TORONTO, ONTARIO, CANADA — Global ethanol production is expected to hit 85 billion liters, which will reduce greenhouse gas emissions by 100 million tonnes in 2013, the Global Renewable Fuels Alliance (GRFA) said on Sept. 26.
Despite a fragile European economy and a slower than predicted global economic recovery, the GRFA in cooperation with F.O. Licht forecast a near 1.5% growth in ethanol output of 85 billion liters in 2013, up from just over 83 billion liters 2012.
“This year’s forecast shows that even in the face of a difficult global economy, demand for biofuels is growing. This is excellent news but demand and production need to continue to grow to further reduce our reliance on crude oil,” said Bliss Baker, spokesperson for the GRFA.
More positive news from this global growth is that ethanol production in all parts of the world, including the Americas, Africa, Asia and Europe are forecasted to increase, with the U.S. and Brazil continuing to be the largest producers.
“Perhaps the best news of all is that Europe is forecasted to increase ethanol output by over 3% in 2013 as biofuels continue to be in demand and the industry continues to grow in the face of political wrangling and economic hardship,” said Baker.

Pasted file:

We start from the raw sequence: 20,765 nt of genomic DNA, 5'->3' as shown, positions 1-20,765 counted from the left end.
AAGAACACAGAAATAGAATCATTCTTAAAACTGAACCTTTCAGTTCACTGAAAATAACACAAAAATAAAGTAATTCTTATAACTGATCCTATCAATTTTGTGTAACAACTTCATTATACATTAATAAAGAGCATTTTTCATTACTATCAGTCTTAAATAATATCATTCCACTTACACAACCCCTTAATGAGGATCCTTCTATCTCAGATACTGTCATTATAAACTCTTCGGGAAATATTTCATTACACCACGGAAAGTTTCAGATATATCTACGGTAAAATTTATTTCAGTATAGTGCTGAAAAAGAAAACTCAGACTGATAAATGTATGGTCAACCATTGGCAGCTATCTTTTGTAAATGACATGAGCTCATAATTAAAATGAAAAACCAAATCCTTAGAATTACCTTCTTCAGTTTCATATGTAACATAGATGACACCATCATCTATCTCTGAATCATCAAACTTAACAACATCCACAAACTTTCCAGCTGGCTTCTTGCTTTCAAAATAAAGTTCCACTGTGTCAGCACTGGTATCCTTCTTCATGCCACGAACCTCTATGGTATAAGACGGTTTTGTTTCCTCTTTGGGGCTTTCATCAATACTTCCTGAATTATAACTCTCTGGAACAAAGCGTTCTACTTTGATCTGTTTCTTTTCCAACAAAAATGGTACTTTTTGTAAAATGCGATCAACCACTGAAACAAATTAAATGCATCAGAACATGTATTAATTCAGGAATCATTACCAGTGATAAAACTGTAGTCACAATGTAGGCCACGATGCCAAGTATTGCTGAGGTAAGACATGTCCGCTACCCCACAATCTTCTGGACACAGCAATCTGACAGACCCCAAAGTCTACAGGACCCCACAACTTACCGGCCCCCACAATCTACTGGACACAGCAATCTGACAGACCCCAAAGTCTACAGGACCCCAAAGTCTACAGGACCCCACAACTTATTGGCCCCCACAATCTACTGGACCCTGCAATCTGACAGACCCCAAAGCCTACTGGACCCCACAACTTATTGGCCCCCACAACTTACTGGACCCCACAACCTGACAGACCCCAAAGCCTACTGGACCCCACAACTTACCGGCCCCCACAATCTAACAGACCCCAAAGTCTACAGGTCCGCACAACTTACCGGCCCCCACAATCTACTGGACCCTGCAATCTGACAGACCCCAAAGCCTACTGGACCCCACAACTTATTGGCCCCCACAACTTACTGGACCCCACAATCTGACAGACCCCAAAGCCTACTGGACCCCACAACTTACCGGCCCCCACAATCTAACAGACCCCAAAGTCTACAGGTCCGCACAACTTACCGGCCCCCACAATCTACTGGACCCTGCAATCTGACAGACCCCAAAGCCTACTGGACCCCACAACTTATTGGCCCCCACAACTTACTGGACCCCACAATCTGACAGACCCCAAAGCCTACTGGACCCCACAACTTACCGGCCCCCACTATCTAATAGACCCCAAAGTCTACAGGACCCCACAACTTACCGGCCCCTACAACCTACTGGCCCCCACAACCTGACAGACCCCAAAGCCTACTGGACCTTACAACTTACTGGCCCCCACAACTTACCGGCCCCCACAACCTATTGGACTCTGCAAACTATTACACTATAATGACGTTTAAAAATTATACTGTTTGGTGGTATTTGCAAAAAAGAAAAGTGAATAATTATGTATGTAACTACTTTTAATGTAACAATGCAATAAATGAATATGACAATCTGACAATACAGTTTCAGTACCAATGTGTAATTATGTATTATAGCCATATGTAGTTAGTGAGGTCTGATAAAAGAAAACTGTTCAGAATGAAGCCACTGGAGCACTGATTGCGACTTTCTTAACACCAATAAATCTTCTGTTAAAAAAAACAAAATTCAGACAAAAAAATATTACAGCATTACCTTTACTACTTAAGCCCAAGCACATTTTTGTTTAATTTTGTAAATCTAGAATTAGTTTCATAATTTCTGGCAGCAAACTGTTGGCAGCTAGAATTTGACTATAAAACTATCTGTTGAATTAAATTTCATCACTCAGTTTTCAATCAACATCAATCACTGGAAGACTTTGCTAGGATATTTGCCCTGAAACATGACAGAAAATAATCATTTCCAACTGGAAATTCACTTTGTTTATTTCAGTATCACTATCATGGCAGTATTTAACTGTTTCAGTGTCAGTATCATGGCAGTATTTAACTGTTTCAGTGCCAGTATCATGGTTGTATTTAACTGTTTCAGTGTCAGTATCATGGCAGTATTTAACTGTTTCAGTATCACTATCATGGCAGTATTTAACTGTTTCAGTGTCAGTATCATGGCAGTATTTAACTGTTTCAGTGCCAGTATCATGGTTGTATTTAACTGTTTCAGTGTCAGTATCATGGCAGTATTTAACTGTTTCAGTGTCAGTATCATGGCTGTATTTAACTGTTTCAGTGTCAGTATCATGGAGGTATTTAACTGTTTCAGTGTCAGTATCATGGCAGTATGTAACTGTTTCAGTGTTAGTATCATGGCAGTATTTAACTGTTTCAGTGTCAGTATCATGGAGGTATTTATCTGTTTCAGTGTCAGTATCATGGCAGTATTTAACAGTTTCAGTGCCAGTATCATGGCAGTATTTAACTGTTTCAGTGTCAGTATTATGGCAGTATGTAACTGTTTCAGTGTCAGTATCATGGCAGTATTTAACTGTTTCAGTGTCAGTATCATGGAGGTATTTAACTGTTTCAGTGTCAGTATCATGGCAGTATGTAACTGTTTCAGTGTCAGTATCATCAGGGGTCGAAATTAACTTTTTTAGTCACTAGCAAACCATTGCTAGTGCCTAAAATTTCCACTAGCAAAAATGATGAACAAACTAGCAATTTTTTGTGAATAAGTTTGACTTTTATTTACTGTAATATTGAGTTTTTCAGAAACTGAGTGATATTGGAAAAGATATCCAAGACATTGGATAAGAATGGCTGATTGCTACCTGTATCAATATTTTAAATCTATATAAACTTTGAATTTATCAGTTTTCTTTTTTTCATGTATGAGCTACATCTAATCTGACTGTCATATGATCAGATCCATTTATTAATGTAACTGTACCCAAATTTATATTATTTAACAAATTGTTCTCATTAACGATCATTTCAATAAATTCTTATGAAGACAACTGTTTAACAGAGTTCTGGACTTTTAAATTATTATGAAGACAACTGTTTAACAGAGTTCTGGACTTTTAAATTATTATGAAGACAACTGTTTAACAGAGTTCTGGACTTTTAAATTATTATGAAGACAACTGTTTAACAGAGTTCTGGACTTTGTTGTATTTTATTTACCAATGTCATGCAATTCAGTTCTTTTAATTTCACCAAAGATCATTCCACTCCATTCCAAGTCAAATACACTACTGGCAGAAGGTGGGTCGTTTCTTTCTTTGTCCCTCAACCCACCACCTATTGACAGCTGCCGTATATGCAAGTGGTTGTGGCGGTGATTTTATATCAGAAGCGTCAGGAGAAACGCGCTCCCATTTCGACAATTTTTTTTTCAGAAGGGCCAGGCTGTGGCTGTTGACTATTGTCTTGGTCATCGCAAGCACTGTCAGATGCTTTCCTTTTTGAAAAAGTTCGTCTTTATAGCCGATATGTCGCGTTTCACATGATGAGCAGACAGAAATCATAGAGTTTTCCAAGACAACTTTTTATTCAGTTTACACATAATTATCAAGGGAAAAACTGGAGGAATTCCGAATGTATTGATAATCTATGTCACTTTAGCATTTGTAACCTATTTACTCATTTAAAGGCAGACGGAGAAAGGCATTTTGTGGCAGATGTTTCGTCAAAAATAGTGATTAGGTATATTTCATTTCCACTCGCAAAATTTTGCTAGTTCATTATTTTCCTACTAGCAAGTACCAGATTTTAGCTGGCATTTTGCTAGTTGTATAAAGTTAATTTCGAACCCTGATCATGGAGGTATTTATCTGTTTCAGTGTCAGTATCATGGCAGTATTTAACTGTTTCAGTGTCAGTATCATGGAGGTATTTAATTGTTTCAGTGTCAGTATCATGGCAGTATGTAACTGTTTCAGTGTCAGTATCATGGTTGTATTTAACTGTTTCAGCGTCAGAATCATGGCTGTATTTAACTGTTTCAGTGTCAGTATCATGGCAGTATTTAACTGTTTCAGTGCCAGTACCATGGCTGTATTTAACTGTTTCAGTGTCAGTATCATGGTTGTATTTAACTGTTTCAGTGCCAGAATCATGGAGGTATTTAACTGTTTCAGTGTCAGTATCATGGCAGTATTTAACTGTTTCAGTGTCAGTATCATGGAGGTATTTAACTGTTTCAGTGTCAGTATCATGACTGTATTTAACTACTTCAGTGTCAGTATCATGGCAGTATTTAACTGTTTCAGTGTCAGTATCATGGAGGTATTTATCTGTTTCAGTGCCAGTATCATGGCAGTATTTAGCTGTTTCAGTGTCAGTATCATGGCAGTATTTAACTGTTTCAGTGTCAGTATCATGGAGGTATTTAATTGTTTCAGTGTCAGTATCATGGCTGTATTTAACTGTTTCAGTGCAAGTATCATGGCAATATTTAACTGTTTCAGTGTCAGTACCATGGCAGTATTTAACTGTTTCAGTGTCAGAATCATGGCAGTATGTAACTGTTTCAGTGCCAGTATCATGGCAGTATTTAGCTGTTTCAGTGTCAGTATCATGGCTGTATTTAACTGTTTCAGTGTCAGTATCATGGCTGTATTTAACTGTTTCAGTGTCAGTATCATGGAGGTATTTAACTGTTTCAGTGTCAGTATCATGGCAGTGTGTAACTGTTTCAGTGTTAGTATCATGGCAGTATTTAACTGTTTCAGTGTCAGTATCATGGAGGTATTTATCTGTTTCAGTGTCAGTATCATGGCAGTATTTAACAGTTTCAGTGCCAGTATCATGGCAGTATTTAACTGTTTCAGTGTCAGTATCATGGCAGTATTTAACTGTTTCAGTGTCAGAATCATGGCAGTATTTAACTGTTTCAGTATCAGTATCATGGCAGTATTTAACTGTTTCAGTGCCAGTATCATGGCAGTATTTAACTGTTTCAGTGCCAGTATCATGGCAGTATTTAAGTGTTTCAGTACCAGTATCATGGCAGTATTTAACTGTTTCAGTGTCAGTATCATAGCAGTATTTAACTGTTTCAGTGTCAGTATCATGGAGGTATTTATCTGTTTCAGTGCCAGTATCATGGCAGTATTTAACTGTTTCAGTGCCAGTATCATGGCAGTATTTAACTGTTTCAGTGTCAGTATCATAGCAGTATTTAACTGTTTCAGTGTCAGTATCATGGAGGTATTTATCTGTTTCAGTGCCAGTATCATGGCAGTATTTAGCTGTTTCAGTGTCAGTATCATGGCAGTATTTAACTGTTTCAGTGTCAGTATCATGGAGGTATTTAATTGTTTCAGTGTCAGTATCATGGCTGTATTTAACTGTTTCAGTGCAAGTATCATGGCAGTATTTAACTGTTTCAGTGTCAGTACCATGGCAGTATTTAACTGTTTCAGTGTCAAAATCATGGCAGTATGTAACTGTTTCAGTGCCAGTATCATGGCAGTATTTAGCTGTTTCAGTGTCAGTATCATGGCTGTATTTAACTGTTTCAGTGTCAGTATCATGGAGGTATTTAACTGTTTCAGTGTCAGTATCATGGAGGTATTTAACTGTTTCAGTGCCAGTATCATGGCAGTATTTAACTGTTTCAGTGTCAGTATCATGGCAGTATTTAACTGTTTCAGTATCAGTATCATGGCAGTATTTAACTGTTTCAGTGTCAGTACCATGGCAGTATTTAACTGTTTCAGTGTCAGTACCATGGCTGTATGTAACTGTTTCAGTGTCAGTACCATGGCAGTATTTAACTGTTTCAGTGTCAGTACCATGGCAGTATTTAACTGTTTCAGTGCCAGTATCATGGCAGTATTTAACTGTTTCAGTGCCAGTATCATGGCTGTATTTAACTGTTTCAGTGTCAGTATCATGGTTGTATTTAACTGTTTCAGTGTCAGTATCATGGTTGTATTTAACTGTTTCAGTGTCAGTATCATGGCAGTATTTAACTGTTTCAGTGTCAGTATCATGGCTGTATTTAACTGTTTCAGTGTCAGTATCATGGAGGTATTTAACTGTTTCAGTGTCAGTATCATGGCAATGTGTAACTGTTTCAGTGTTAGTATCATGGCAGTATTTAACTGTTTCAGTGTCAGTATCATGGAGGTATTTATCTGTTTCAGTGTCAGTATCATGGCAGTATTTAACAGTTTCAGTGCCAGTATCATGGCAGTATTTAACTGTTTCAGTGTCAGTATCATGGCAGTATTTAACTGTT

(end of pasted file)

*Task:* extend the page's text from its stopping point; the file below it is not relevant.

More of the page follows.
In partnership with (S&T)2 Consultants Inc., an international energy and environmental consulting firm, the GRFA released figures that demonstrate the positive impact global ethanol production continues to have on reducing global GHG emissions. Figures reveal that world ethanol production in 2013 will reduce global GHG emissions by nearly 274,000 tonnes per day. Compared to 2012, this is an increase of nearly 4,000 tonnes per day in GHG reductions.
“These encouraging numbers show that global biofuels production is reducing greater amounts of GHG emissions year after year which is playing a significant role in successfully combating climate change,” said Baker. “Reducing GHG emissions by over 100 million tonnes per year is very significant particularly in the transportation sector, it is equal to removing over 20 million cars off the road, that’s more than all the cars registered in Portugal and The Netherlands or all the cars in the Republic of Korea.”